Saying ‘AMEN’ to Peace and Tolerance
Fine Arts faculty member leads response to Catholic church-burning incident in Sudan
A trove of more than a dozen paintings en route to a Sudanese church undergoing restoration after being destroyed by arson comprise a current Bapst Library exhibition advocating universal acceptance and harmony.
The exhibition, on display in the Bapst Gallery through Nov. 11, showcases the work of the AMEN (Artists Movement to Engage Nonviolence) Project, an initiative launched by Sudanese-American artist Khalid Kodi, an adjunct professor of Fine Arts, in response to a Catholic church-burning incident last spring in a residential area in Khartoum, Sudan.
Supported by a number of groups at Boston College, Kodi is working with a multi-religious and multi-ethnic BC team of artists, including students and alumni, most of whom have taken his classes.
The group, which promotes peace and tolerance among all religions, has produced the works as part of a greater effort to rebuild the church, which also served as a prominent educational and residential facility.
The project, Kodi said, is rooted in universal principles of, and commitment to, peaceful co-existence and social justice.
“We are not so much replacing artwork but serving to help reconstruct a new and improved church for the people in Khartoum. The works themselves symbolize the unity and strength of religion, but the support network established by the AMEN Project reflects the ideology that we are all just people helping people.”
Over the summer, his team worked on a series of large-scale biblical paintings, which feature iconic religious images representing peace, harmony and tolerance. During the process, they received interest and support from local Sudanese community leaders and artists.
The paintings “range from traditional to modern, Western to African depictions of religious imagery,” according to Kodi. “We have a recreation of a well-known ‘Madonna and Child’ painting as well as an original work depicting the crucifixion of Jesus Christ. Some extend beyond biblical images and focus on political and religious leaders-portraits of Martin Luther King Jr. and Saint Bakhita.” Within the next few months the works will be shipped to the Sudan for installation.
Kodi said the focus of his artwork is on “tackling issues concerning social justice and advocating universal tolerance of religion, ethnicity and culture. I closely follow ongoing issues in Sudan and often work on projects in support of spreading peace.
“When I heard what happened to the church in Khartoum, I knew a big project was needed; Sudanese community leaders, activists, friends and media (such as sudaneseonline.com), were thrilled that the project was underway. It’s this kind of collaborative work that is needed to end violent intolerance.”
In addition to the paintings they created, AMEN Project members conducted interviews with leaders in the fields of education and religion, who addressed the meaning of the church-burning incident, and the response of the AMEN Project.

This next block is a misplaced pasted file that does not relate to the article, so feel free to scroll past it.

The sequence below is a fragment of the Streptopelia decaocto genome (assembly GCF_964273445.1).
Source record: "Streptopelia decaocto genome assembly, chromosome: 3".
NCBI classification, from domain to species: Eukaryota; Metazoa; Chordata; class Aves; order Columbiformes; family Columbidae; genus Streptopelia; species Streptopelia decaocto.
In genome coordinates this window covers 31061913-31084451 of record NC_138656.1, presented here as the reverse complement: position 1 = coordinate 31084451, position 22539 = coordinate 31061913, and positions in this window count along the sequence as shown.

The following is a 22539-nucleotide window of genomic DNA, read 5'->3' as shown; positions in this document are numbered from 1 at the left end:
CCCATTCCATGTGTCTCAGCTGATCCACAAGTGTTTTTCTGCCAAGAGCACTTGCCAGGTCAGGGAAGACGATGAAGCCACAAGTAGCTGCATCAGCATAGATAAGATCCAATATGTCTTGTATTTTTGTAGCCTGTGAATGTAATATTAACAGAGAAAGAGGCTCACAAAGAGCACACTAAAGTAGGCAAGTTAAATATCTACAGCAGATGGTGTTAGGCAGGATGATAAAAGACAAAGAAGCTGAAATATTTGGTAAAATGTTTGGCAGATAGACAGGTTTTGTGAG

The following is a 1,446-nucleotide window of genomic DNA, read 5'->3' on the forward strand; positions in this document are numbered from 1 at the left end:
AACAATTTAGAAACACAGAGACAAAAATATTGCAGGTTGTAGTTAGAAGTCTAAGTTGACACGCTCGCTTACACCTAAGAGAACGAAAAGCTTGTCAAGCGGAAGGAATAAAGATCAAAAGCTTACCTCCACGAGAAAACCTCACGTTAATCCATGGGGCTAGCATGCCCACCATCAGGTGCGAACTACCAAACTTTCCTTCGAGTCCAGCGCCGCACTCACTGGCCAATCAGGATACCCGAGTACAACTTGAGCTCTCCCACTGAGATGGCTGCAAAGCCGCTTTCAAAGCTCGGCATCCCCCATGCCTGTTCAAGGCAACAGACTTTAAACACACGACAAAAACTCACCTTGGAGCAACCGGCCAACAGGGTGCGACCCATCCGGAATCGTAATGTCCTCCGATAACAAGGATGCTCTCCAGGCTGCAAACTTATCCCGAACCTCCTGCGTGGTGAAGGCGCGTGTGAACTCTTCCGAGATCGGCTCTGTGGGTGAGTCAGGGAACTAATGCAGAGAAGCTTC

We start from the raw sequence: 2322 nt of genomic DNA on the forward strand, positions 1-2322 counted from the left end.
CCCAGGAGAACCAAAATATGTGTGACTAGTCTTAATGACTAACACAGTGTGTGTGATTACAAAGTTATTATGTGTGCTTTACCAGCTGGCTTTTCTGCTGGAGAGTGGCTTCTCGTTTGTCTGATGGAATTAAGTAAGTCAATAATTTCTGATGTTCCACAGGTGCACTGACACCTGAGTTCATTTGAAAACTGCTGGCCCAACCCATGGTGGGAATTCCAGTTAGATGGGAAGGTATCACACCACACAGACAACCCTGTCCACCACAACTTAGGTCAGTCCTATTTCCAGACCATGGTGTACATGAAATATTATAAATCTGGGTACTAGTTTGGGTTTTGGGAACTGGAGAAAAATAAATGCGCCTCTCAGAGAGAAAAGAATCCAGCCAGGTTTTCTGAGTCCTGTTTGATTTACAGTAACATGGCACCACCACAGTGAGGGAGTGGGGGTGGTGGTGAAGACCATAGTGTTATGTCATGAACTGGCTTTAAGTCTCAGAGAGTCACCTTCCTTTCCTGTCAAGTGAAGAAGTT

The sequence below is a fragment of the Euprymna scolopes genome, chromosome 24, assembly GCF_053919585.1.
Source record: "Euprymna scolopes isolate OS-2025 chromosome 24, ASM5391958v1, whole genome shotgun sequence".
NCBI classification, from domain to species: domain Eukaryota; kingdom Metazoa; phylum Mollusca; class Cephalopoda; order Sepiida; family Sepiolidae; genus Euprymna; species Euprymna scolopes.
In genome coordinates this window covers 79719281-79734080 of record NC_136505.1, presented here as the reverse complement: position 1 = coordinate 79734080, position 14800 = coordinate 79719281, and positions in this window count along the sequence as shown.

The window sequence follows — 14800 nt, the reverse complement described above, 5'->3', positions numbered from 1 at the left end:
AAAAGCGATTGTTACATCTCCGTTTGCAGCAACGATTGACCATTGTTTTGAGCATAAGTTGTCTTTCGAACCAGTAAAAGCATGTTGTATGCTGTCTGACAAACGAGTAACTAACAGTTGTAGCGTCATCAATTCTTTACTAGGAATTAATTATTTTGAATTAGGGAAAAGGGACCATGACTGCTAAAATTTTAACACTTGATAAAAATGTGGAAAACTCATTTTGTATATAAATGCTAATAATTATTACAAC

Among those interviewed were members of the Boston College community, including Center for Human Rights and International Justice Director David Hollenbach, SJ, Professor of Theology and Department Chair Catherine Cornille, Professor of Fine Arts John Michalczyk, Associate Professor of Theatre and Arts Council Chair Crystal Tiala, and part-time Theology faculty member Raymond Helmick, SJ. The interviews are part of the Bapst exhibit, and are available for online viewing on the AMEN Project website, www.amen-projects.com.
“Many departments at Boston College were very eager to support us, including the Theology Department, the Jesuit Institute, the Institute for the Liberal Arts, the Center for Human Rights and International Justice, and more,” Kodi said. “The team of artists dedicated their entire summers to complete the artwork. Everyone involved was so committed to the project — we all just wanted to do what we could to help.”
The Bapst exhibit, he continued, “is crucial not only for raising awareness about global issues, but also to emphasize that the student body has tremendous resources available to them for engaging in such projects. We gained support, both morally and financially, from various departments. So many people on campus played essential roles in developing this project.
“We are living in times of religious tension and intolerance,” he added. “The exhibition aims to spread this sense of collaboration and mutual respect.”
In addition to Kodi, AMEN Project team members include seniors Sean Hackel and Anthony Ford, and 2012 alumni Kyle Craven and Diane Kim.
The exhibition is open during regular library hours. A reception will be held on Thursday, Nov. 8, from 4-6 p.m., with an informal discussion from 6-8 p.m.
Hundreds of Muslims incinerated a Catholic church complex in the capital Khartoum amid growing hostilities between the Arab-dominated Muslim government of Sudan and the newly independent, predominantly Christian nation of South Sudan.